Medieval deer park (associated with a manor house belonging to the Archbishops of York) with substantial remains of park boundary. The deer park later became the parkland setting of a private house, High Hall, which was rebuilt in the late 19th century when notable Victorian landscape architect William Broderick Thomas was employed to lay out the grounds.
In the Middle Ages a manor house and surrounding parkland at Bishop Burton belonged to the Archbishops of York. In 1542 it became Crown property. William (later Sir William) Gee, a prominent lawyer who became Secretary of the Council of the North, purchased it in 1603. He probably rebuilt the old manor house, which later became known as High Hall. The estate descended in the Gee family until 1783 when it was sold to Richard Watt of Liverpool who had made his fortune in the West Indies as a sugar planter and shipowner. The Watt, later Hall-Watt, family retained it until 1930 when the hall (rebuilt in the late 19th century) and park were sold to O.S. Hellyer, a Hull trawler owner. East Riding County Council purchased High Hall with 422 a. in 1951, demolished the house and built an agricultural college on the site, now Bishop Burton College. (Allison, VCH Yorks ER IV, 4-5; Neave, ‘High and Low Halls’)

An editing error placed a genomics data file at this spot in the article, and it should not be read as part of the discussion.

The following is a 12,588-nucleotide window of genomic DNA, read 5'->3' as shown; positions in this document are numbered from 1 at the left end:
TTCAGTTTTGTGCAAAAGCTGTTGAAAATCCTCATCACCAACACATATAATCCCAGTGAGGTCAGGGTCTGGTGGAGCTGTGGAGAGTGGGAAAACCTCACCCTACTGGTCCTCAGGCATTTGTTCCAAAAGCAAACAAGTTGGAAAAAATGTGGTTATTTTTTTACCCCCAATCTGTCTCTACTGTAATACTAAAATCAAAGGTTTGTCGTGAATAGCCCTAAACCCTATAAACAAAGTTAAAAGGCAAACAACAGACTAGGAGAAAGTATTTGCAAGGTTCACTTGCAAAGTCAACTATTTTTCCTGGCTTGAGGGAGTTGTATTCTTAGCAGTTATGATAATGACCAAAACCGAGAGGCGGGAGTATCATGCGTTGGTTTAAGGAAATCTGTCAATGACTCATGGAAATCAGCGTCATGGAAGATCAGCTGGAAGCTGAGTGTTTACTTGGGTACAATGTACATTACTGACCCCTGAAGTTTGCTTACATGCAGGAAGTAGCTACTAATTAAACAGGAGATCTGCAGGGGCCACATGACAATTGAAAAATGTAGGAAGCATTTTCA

Early history of the site
The Archbishops of York had a deer park at Bishop Burton by 1323 when it was broken into, and deer taken. A survey of 1388 valued agistment (grazing rights in exchange for money) of the park at ‘46s 8d yearly clear besides the sustenance’. There was an area of pasture called New Park. The park ditch referred in the survey, together with a substantial bank, still surrounds much of the park site. (Neave 1991, 22)
Chronological history of the designed landscape
17th and 18th centuries